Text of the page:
In an economy marked by bank bailouts and the Occupy Wall Street movement, most folks don’t expect much social good to come from corporate America. But at GTECH Corp., a global lottery-and-gaming-services provider headquartered in Providence, giving back to the community is just as much a priority as raking in profits.
GTECH, a subsidiary of Italy-based Lottomatica Group, is a leader in the gaming-technology industry and the only provider of online, instant ticket, and video-lottery systems for the Rhode Island Lottery. GTECH made more than $1.1 billion in 2010 alone. It boasts 1,100 employees in its Rhode Island offices and more than 6,000 in 40-plus countries globally.
Much of those impressive stats are the result of a shrewd business strategy and cutting-edge products. But Senior Vice President of Corporate Affairs Robert Vincent says that part of the company’s success lies in its commitment to giving back to the community through various service initiatives.
“If you look at the very nature of what we do, we service lotteries around the world that are set up to raise funds for good causes,” said Vincent, who oversees the company’s charitable-giving and community-involvement programs. “So when we compete for business, those organizations want to know that we’re having a big role in our community. It’s important to our ongoing business to enhance and promote these kinds of activities.”
To that end, GTECH encourages all of its employees to volunteer and give back to their respective communities. GTECH offers its employees one paid day off each year to perform community service at a charity of their choice. The company participates in annual events like Toys for Tots and holiday food drives, and makes thousands of dollars of charitable contributions every year.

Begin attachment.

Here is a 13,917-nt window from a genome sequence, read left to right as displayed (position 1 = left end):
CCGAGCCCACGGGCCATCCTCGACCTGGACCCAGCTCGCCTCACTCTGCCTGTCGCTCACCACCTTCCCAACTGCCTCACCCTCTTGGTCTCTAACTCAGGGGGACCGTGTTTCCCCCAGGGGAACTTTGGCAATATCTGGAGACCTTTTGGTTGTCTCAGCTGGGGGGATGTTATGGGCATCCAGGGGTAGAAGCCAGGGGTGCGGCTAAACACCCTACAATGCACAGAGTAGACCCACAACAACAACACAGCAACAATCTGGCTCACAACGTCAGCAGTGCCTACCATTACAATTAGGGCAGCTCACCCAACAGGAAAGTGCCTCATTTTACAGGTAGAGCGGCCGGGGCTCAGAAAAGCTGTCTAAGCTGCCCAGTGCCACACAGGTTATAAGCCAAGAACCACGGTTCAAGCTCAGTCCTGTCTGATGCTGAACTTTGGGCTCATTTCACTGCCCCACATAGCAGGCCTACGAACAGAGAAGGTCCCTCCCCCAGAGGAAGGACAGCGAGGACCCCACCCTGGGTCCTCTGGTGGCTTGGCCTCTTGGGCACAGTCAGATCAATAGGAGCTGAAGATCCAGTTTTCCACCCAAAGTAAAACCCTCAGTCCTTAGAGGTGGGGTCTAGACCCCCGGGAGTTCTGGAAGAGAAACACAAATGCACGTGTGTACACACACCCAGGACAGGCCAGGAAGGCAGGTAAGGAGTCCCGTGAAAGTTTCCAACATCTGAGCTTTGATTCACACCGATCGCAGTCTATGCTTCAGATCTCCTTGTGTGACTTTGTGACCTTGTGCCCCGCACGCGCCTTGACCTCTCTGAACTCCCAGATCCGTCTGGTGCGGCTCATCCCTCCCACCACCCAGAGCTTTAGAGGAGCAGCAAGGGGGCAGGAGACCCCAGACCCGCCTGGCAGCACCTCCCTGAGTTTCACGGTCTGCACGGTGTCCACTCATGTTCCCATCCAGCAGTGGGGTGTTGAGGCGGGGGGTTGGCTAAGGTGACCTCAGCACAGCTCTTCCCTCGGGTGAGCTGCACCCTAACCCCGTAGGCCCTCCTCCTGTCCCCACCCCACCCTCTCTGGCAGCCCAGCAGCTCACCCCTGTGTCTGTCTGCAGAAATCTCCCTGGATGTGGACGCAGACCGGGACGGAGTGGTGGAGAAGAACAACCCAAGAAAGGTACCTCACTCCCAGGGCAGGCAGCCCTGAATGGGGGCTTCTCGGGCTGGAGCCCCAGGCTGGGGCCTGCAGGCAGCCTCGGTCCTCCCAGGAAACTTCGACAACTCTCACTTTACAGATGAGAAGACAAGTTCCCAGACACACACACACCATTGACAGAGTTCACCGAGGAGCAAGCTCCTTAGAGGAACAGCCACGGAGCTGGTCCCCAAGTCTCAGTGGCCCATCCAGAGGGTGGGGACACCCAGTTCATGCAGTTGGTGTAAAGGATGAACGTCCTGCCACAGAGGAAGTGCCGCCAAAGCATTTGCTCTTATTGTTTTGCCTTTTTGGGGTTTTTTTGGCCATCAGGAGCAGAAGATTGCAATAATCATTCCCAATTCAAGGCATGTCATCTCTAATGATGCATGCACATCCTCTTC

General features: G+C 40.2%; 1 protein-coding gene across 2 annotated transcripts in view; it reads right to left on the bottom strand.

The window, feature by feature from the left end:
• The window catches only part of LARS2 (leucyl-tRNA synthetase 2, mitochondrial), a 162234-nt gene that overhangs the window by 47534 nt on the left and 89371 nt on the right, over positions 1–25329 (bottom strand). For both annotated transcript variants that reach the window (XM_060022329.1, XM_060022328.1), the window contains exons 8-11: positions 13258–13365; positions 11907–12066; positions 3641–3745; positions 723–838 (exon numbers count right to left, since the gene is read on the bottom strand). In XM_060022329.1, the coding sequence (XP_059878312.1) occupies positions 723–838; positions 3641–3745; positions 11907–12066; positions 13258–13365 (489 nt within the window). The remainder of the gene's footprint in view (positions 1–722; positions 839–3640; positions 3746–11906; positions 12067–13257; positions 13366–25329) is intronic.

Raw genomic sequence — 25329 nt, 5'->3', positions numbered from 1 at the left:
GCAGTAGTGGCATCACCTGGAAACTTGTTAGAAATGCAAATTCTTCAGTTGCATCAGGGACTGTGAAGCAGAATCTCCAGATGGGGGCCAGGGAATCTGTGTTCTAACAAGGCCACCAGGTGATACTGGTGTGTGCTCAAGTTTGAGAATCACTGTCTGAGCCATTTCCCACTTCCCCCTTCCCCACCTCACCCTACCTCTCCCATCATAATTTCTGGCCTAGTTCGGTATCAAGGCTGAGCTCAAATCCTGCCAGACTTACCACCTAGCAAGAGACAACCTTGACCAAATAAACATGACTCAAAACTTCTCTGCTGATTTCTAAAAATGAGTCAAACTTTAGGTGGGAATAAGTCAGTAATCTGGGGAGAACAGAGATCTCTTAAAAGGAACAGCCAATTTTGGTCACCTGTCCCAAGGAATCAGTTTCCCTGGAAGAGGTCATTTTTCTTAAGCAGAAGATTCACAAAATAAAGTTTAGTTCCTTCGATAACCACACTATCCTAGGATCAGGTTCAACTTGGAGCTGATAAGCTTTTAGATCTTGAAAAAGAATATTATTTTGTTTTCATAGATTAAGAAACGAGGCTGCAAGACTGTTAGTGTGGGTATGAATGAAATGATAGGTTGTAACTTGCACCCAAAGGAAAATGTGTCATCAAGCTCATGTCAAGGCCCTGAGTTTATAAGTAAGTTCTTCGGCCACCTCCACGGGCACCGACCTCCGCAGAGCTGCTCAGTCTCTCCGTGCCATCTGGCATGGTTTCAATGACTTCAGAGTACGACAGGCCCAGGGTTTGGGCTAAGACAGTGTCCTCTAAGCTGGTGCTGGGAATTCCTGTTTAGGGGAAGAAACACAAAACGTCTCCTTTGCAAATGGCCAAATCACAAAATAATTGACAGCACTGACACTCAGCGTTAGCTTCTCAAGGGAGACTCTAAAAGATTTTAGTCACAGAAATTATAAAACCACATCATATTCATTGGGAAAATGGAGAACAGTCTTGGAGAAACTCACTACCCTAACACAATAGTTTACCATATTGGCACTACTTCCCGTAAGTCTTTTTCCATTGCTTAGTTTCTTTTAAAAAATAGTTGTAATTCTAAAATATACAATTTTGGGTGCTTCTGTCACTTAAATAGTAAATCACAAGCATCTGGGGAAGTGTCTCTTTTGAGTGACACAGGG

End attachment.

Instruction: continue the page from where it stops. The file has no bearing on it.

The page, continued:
GTECH’s flagship community initiative is its After School Advantage program. The program, which started in 1999, aims to close the digital divide for disadvantaged children by establishing computer labs at community centers, after-school programs and local schools. GTECH purchases new computers, software, office furniture and other equipment, and employees volunteer their time painting, ordering supplies and setting up the labs at centers throughout the U.S. and in several foreign countries.
“You see kids on the computers and they’re so excited [about] what GTECH does,” said Kimberly Fraser, a public-relations representative at GTECH who volunteers with the After School Advantage program. “It just puts a smile on your face.”
Tariq Williams, an IT specialist at GTECH since 2008, is especially fond of the company’s After School Advantage program. He volunteers his time setting up computers and installing software before and after work, on days off, and even on company holidays, such as the day after Thanksgiving.
“Being a product of some of these communities, I know how it feels to be a have-not person,” Williams said. “Now I’m in a position where I can dedicate my time and give back. It’s a great feeling.”